By Walter B. Fenton
When The United Methodist Church’s Commission on General Conference postponed the 2020 General Conference for the third time, theologically conservative local churches wanting to exit the denomination were forced to set their sights on their annual conference gatherings to gain some sense of how they might leave the denomination with all their property and assets.
It was widely believed the General Conference would, like many other large international gatherings, meet this year to approve a plan of separation called the Protocol of Reconciliation and Grace through Separation. The plan clearly spelled out how theologically conservative local churches could exit the UM Church and join a new Methodist body.
As the annual conference season unfolds for United Methodists in the U.S., local churches are learning provisions and terms for departing the denomination can vary widely among the 53 UM annual conferences in the U.S. Why the terms vary depends on the bishop who leads an annual conference. Clergy and lay leaders from thousands of theologically conservative local churches have shared exit terms that run the gamut from amicable and gracious to onerous and punitive.
Earlier this year the UM Council of Bishops “affirmed by an overwhelming majority” that a disaffiliation process approved at the 2019 Special General Conference “would be the primary [process] used for disaffiliation and separation.” This disaffiliation process is just one way local churches can exit the denomination, and bishops know there are alternative processes. The majority simply decided it was the process they wanted to use.
Bishops and annual conferences could just as easily allow local churches to move to another denomination (e.g., the Global Methodist Church) rather than disaffiliate. The terms in such a process could be clarified in a comity agreement that is fair to all parties, allowing for an amicable and orderly transfer of a local church.
In fact, Bishop Tom Bickerton, president of the Council of Bishops, immediate past presidents, Bishops Cynthia Harvey and Ken Carter, and other bishops worked for months with theologically conservative leaders to develop a comity agreement based on a provision in the UM Church’s Book of Discipline.
The parties entered the negotiations to create an amicable and orderly fallback plan annual conferences could use if the General Conference was postponed and the Protocol could not be approved. The negotiations only broke down when it became apparent that some bishops were insisting on terms not in keeping with the letter and the spirit of the Protocol.
“It was an opportunity missed,” said the Rev. Keith Boyette, the Global Methodist Church’s senior executive officer. “As originally conceived, the comity agreement adopted as much of the Protocol as possible so centrist, conservative, and progressive Methodists could go their separate ways sooner than later. Unfortunately, what is now unfolding are sundry approaches to separation, some laudable, but others appear driven by exacting as high a price as possible for local church exits.”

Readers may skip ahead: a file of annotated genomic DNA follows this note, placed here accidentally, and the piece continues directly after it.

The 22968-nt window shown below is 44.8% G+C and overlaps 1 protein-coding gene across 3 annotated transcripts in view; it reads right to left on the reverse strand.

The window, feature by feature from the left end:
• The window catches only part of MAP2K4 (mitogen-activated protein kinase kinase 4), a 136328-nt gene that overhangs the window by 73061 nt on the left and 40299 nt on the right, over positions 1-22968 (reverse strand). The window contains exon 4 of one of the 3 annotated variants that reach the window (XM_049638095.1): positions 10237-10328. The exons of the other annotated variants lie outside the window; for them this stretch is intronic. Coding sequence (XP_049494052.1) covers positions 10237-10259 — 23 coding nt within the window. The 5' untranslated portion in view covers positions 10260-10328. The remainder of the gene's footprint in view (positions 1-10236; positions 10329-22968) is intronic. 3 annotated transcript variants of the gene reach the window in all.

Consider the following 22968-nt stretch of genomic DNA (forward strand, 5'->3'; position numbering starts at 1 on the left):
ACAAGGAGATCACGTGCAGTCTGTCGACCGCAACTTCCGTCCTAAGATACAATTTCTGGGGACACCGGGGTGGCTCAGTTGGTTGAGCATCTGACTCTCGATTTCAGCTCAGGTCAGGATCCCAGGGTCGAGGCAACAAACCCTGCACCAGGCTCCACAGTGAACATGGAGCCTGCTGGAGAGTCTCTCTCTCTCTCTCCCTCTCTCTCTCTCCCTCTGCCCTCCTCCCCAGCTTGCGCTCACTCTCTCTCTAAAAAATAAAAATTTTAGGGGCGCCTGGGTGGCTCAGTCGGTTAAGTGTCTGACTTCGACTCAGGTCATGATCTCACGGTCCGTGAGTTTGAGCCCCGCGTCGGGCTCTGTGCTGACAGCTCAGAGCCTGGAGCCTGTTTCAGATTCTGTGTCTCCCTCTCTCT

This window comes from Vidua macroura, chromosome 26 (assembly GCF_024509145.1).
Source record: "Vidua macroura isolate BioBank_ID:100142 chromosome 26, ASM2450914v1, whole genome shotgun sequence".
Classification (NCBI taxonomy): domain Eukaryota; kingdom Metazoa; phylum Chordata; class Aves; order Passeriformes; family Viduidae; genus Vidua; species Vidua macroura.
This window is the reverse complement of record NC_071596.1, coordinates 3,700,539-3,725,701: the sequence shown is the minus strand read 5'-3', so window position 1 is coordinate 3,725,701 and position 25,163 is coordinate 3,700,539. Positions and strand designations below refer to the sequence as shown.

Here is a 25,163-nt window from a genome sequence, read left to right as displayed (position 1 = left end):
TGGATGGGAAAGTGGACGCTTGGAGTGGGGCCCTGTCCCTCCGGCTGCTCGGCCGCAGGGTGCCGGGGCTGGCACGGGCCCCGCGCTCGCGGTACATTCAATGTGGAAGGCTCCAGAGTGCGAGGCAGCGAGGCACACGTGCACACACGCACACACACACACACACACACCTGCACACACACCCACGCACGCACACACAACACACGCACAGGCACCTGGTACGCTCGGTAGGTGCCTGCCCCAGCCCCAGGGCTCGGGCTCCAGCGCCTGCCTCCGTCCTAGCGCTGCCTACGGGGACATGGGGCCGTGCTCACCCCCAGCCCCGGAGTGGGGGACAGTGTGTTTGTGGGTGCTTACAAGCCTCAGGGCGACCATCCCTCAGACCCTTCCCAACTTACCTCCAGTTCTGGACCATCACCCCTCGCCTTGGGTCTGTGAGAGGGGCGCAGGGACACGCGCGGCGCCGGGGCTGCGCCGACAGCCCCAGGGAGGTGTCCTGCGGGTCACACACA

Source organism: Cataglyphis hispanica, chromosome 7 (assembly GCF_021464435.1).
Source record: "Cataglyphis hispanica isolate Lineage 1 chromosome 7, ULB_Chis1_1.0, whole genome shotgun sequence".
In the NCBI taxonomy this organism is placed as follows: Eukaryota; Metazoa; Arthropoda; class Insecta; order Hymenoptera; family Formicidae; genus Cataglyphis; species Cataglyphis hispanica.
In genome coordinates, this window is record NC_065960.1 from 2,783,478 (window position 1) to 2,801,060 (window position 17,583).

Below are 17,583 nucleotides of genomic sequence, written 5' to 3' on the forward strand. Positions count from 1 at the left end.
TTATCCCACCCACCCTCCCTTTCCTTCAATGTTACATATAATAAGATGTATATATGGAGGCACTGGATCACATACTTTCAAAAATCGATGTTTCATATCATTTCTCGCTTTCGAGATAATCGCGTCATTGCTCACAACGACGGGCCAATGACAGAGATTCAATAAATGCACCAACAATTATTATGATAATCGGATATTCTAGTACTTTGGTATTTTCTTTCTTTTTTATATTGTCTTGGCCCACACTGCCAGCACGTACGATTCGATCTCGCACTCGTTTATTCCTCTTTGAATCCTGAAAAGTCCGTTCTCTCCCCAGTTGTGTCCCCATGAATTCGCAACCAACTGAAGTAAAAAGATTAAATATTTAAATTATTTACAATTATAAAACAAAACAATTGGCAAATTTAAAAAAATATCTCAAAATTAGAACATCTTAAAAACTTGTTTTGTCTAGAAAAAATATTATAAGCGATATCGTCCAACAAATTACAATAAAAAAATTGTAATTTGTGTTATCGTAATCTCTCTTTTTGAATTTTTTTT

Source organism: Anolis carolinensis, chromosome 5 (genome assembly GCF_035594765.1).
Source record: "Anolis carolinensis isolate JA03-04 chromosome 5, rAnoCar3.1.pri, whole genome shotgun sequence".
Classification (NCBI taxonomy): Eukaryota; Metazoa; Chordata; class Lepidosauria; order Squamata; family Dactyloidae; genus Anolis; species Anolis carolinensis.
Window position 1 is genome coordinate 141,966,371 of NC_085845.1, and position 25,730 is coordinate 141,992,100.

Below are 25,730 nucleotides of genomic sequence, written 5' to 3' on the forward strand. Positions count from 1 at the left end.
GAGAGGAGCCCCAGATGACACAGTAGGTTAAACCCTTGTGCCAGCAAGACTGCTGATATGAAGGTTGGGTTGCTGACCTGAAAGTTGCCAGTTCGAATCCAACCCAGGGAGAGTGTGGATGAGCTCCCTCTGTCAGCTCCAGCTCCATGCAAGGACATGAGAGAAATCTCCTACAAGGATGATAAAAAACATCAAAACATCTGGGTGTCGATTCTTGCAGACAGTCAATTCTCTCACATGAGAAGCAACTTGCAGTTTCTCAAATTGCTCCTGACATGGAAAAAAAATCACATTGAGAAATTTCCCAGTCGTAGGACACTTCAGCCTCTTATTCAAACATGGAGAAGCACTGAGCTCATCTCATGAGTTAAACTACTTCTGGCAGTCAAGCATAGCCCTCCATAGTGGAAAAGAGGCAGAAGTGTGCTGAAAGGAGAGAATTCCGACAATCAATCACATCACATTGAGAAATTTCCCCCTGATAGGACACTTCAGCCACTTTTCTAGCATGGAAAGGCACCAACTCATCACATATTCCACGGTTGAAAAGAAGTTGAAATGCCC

In annual conferences where exit terms are reasonable, theologically conservative local churches are planning to accept them as soon as possible. They typically allow churches to disaffiliate after paying apportionments, pension payments, and other nominal fees, in return for clear title to all the local church’s property and assets.
Where terms are officious, burdensome, and impose prohibitively high financial costs, many theologically conservative local churches have decided they have no choice but to remain in the denomination to work for the passage of the Protocol at the 2024 General Conference, and failing that, return to the long battle for a reformed UM Church where leaders abide by its teachings and hold others accountable to them. The only other alternative is to resort to litigation in the secular courts.
“I am very grateful the Wesleyan Covenant Association’s Global Legislative Assembly decided to push forward on behalf of these trapped local churches,” said Boyette. “I know Africa Initiative, the Confessing Movement, Good News, and UMAction will come alongside them to do the great organizing they’ve always done on behalf of theologically conservative United Methodists, particularly those in annual conferences with bishops exhibiting a heart of war rather than a heart of peace.”
Considering the haphazard approach the UM Church has adopted for allowing theologically conservative local churches to leave the denomination, the 2024 General Conference is likely to be an ugly repeat of the infamous 2019 special General Conference. Centrist and progressive United Methodists erupted in anger when a coalition of international delegates from Africa, Europe and Eurasia, the Philippines, and the U.S. soundly defeated a plan to liberalize the UM Church’s sexual ethics that was championed largely by denominational elites and progressives based in the U.S.
“It makes no sense to me to drag out a bitter conflict that continues to drive down UM membership, worship attendance, and financial support, but that’s the UM bishops’ decision, not mine,” said Boyette. “For our part, we in the Global Methodist Church will continue to welcome new congregations and pastors to the fledgling denomination. We stand ready to do whatever we can to assist them as they seek to exit the UM Church.”
Theologically conservative local churches wanting to explore the steps necessary to join the Global Methodist Church should visit the Frequently Asked Questions section of the new denomination’s website, giving particular attention to the second question and the helpful links included in the answer. Learn more about the Global Methodist Church by exploring its website.
The Rev. Walter Fenton is the Deputy Connectional Officer for the Global Methodist Church. Image: Marianne Bos/Unsplash.